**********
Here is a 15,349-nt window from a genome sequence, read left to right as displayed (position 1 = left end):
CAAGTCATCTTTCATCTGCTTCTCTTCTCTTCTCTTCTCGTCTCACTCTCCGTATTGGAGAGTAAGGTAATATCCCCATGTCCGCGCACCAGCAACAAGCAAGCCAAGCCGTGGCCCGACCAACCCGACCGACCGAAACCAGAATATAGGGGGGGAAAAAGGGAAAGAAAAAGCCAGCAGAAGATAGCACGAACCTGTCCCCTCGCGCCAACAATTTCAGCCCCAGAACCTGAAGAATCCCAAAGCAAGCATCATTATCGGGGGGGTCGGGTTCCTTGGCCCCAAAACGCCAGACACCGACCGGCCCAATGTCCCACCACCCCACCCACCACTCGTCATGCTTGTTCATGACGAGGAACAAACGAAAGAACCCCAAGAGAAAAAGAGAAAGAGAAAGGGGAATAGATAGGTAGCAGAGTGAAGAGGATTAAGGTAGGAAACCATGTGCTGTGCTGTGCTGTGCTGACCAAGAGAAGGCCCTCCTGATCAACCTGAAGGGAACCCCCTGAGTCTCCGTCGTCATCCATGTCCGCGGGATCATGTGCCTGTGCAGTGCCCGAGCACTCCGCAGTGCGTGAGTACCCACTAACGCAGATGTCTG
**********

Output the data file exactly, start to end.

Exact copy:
Here is a 15,349-nt window from a genome sequence, read left to right as displayed (position 1 = left end):
CAAGTCATCTTTCATCTGCTTCTCTTCTCTTCTCTTCTCGTCTCACTCTCCGTATTGGAGAGTAAGGTAATATCCCCATGTCCGCGCACCAGCAACAAGCAAGCCAAGCCGTGGCCCGACCAACCCGACCGACCGAAACCAGAATATAGGGGGGGAAAAAGGGAAAGAAAAAGCCAGCAGAAGATAGCACGAACCTGTCCCCTCGCGCCAACAATTTCAGCCCCAGAACCTGAAGAATCCCAAAGCAAGCATCATTATCGGGGGGGTCGGGTTCCTTGGCCCCAAAACGCCAGACACCGACCGGCCCAATGTCCCACCACCCCACCCACCACTCGTCATGCTTGTTCATGACGAGGAACAAACGAAAGAACCCCAAGAGAAAAAGAGAAAGAGAAAGGGGAATAGATAGGTAGCAGAGTGAAGAGGATTAAGGTAGGAAACCATGTGCTGTGCTGTGCTGTGCTGACCAAGAGAAGGCCCTCCTGATCAACCTGAAGGGAACCCCCTGAGTCTCCGTCGTCATCCATGTCCGCGGGATCATGTGCCTGTGCAGTGCCCGAGCACTCCGCAGTGCGTGAGTACCCACTAACGCAGATGTCTG